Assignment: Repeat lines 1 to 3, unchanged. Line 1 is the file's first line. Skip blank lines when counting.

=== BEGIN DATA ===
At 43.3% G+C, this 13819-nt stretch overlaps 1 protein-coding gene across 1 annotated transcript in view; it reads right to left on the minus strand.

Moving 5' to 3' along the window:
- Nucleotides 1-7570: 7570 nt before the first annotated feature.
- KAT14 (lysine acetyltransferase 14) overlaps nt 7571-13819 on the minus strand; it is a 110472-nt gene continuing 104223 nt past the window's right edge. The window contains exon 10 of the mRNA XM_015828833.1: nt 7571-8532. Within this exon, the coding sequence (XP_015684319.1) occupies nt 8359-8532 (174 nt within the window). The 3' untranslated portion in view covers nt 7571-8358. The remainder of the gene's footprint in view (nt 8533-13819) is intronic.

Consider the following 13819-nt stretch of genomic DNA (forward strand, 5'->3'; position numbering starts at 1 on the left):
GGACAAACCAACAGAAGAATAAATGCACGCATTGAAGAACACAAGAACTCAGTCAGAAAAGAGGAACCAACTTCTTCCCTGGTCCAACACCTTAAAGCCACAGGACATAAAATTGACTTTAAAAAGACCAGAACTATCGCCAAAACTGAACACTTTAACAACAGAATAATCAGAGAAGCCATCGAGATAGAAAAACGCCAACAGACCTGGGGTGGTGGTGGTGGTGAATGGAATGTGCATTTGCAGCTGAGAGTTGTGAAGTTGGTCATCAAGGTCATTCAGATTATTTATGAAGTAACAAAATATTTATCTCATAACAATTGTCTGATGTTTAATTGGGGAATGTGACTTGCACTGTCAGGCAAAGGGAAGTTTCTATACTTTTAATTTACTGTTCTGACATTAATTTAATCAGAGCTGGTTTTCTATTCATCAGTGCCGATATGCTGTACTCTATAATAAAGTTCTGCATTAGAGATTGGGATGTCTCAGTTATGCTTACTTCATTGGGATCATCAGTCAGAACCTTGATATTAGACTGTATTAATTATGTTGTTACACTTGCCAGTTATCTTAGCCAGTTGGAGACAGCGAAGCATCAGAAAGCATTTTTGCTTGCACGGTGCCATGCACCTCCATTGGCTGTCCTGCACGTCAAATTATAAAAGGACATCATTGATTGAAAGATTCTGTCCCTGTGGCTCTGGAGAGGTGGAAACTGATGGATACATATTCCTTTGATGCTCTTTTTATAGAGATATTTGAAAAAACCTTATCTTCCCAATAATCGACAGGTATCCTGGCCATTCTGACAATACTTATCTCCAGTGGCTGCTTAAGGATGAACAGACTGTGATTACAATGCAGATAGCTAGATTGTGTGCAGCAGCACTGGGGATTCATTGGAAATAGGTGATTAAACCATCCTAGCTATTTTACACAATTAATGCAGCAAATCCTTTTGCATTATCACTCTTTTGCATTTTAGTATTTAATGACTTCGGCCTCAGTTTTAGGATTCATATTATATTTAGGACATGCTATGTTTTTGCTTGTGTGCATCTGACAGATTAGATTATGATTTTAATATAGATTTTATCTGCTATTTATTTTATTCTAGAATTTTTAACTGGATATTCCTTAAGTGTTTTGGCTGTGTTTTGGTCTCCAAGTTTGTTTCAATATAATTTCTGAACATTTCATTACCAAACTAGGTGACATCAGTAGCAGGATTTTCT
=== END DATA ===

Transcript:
At 43.3% G+C, this 13819-nt stretch overlaps 1 protein-coding gene across 1 annotated transcript in view; it reads right to left on the minus strand.

Moving 5' to 3' along the window:
- Nucleotides 1-7570: 7570 nt before the first annotated feature.